While speaking to CNN, James McGregor, author of “No Ancient Wisdom, No Followers: The Challenges of Chinese Authoritarian Capitalism”, mentioned that “given the chaos in Washington and also the dysfunction in Europe, the world is looking for leadership.” Mr Xi enjoys a great level of stability and largely unquestioned authority in a time where the leaders of Western democracies face intense competition at home. As such, his message to his party and to the world is clear: in the coming decades, China will “stand proudly among the nations of the world” and “become a leading global power. ” However, it will do so on its own terms, emphatically rejecting the Western political models.

These intentions are perhaps best evidenced by The Belt and Road initiative, China’s attempt at connecting Europe, Asia, and Africa with each other through a modern take on the Silk Route, into which it has already pumped hundreds of billions as loans and aid to countries across all three continents. While the project has been met with opposition from Japan, India, and the USA, many of China’s neighbours have expressed their support for it, which speaks of its influence on the global stage.

With the people’s army under the control of the party, Mr Xi also looks to achieve the twin goals of increasing the military might and the protection of China’s sovereignty. “We will not tolerate anyone, using any means, at any time to separate one inch of land from China”, he said in his address which is seen as a warning to both Hong Kong and Taiwan. Enhancing combat capability is also linked to the Chinese interests in the South China Sea, where its activities of building and militarisation of islands have received backlash from the international community.

“If one is big”, Mr Xi said on the final day of the Congress, “one must act big.” There’s no doubt that Mr Xi intends to put these words into action at the global level. Lee Kuan Yew once rightly pointed out about China that the world would do well to remember:  “The size of China’s displacement of the world balance is such that the world must find a new balance. It is not possible to pretend that this is just another big player. This is the biggest player in the history of the world.”

References:

http://www.cbc.ca/news/world/china-congress-xi-jinping-petricic-1.4371251

https://www.theatlantic.com/china/archive/2013/03/interview-lee-kuan-yew-on-the-future-of-us-china-relations/273657/

https://www.theatlantic.com/international/archive/2017/10/china-xi/544035/

http://www.independent.co.uk/news/world/asia/xi-jinping-china-communist-party-constitutional-amendment-ideology-enshrined-superpowers-future-mao-a8017111.html

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Europe

UK Attempts To Bypass European Commission On Brexit Blocked By Brussels

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Brexit European Union

Via geographos

As the UK and EU draw deeper and deeper into uncharted waters, Brexit negotiations are becoming increasingly erratic. As negotiators from both states met this week to discuss items such as the Northern Ireland Border, the rights of EU citizens currently residing in the UK and the notorious ‘divorce bill’, there have been numerous reports of frustration within the British camp.

Frustration

Recently it was revealed that Prime Minister Theresa May, believing talks to be at an impasse, intended to go over the heads of the EU’s Brexit negotiators and appeal directly to world leaders such as Angela Merkel and Emmanuel Macron. When questioned about this, however, Brussels officials close to the negotiations intimated that Mrs May would not be able to circumvent the negotiations process.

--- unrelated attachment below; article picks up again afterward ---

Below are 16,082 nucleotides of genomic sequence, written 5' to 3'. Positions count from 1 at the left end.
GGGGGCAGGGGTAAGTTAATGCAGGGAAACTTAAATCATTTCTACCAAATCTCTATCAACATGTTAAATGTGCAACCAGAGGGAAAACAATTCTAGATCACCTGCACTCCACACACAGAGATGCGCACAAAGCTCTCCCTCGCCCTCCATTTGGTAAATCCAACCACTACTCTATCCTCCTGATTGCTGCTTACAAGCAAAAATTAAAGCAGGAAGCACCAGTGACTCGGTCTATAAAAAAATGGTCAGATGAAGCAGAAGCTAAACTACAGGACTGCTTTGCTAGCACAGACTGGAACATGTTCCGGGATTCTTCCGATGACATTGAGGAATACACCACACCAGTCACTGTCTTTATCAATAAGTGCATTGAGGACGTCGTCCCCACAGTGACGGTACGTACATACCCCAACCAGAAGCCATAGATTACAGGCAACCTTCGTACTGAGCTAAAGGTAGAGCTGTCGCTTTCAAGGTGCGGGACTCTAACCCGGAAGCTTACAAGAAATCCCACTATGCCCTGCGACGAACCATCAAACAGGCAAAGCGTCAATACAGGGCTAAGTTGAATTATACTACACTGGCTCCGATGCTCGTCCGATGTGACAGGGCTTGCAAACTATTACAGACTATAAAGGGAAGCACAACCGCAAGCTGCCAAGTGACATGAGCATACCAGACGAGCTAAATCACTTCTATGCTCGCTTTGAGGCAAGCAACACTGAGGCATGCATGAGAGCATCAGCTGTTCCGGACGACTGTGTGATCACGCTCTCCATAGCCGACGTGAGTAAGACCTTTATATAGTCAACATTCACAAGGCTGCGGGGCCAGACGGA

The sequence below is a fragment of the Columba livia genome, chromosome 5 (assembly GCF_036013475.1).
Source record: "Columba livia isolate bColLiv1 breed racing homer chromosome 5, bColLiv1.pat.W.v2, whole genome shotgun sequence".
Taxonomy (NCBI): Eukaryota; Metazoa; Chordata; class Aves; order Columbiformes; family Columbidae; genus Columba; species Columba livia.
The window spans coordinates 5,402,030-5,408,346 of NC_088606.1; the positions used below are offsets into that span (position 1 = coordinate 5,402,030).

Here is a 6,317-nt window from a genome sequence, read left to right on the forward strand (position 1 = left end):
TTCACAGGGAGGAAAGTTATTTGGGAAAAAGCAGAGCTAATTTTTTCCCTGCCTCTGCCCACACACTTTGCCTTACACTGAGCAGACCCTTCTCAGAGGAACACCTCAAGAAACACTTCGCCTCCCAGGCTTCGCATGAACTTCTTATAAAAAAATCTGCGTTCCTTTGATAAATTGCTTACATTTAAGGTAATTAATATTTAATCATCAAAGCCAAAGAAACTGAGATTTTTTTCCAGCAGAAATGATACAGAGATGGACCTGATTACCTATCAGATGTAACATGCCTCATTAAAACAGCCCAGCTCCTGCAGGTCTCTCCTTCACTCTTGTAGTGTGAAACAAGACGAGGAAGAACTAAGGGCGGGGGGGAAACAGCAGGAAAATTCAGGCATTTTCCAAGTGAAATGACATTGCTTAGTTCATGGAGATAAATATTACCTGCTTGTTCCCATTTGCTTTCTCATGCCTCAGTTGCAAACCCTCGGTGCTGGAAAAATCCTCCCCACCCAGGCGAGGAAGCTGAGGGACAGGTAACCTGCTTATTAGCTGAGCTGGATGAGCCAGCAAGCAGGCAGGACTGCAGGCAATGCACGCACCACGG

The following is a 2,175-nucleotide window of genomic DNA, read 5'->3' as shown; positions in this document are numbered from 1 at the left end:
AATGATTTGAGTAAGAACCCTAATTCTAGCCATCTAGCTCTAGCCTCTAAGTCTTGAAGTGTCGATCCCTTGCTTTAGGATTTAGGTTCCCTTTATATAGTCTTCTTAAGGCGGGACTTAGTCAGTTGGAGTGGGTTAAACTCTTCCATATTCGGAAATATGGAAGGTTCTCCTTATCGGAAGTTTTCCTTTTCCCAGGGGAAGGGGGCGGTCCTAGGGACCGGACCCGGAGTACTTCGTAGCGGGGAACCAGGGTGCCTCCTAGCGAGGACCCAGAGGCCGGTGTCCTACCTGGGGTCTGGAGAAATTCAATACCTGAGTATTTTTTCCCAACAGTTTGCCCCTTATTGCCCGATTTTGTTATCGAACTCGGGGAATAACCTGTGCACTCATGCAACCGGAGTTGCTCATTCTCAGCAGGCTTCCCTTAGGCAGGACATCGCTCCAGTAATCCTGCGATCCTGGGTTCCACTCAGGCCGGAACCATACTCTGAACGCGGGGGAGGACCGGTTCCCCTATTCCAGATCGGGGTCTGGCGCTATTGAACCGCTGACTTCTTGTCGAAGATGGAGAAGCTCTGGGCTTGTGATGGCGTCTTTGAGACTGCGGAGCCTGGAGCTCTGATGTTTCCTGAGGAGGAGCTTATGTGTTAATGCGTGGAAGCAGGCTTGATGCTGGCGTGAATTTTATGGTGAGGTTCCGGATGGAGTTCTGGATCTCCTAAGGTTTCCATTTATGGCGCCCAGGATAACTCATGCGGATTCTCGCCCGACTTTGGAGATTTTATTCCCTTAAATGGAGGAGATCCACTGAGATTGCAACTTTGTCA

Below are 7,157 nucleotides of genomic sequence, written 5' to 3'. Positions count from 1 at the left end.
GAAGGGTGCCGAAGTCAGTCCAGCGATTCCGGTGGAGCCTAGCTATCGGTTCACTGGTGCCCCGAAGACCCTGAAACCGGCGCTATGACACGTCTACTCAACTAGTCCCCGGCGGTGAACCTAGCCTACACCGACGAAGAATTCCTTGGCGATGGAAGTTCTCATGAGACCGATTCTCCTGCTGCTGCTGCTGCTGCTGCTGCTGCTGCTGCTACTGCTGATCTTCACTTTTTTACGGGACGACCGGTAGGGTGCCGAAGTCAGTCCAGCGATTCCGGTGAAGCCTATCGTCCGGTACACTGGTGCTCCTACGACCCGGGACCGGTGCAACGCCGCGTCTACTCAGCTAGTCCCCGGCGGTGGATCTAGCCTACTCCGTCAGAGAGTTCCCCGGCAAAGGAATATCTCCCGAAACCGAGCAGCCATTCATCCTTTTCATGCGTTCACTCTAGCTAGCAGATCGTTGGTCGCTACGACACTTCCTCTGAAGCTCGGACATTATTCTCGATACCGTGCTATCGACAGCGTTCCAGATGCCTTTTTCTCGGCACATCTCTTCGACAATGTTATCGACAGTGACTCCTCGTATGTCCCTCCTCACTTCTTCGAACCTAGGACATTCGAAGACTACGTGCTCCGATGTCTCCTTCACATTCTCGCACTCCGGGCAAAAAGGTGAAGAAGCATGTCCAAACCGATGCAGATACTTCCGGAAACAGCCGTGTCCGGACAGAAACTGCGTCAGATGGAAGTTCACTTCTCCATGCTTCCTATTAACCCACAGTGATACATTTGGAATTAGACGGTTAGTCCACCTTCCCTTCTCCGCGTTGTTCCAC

The officials pointed out that both French and German leaders had agreed prior to the talks that negotiations would come “as a single package” where “individual items cannot be settled separately” and that no member state would abstain from negotiations in favour of individual agreements.

One year on…

It has been over a year now since the UK referendum in which the country voted (at a rate of 52% to 48%) to leave the European Union in an unprecedented political and economic chain of events, the repercussions of which will take years to fully realise but which the world glibly knows as Brexit. It’s a small name for such a political leviathan. Many of the world’s leading bankers and economists still aren’t sure what to make of. Recently CEO Lloyds Bank Antonio Horta-Osorio (who has been lauded for restoring the bank’s profits to pre-financial crisis levels) expressed doubt and uncertainty over the long term economic effects of Brexit. It’s somewhat telling that former Prime Minister David Cameron resigned shortly after the vote, claiming that his involvement in the ‘Remain’ campaign put him at odds with the will of the people but it’s possible that he had the prescience to realise that he had no hope of taming this wily and unpredictable beast. One year on, the beast only seems to have become further enraged by the negotiating process.

Difficult negotiations

Theresa May has gone into Brexit negotiations with some questionably aggressive negotiating tactics. The first round of talks were mired by her strangely audacious assertion that “no deal is better than a bad deal”. The frustration has clearly been felt on both sides with chief negotiator Michel Barnier urging Mrs May to begin negotiating “seriously”. The French government also demonstrated an unwillingness to circumvent negotiations earlier this week, stating that it “fully supports, on the substance as well as on the method, Michel Barnier’s negotiating mandate” and asserting that claims that Mrs May can somehow bypass the procedure “are founded on absolutely nothing and do not reflect reality”. Brexit Minister David Davis, however, retains an optimistic tone, stating;

“Our goal remains the same: we want to agree a deal that works in the best interests for both the European Union and the United Kingdom and people and businesses right across Europe. We’re ready to roll up our sleeves and get back to work once more…”.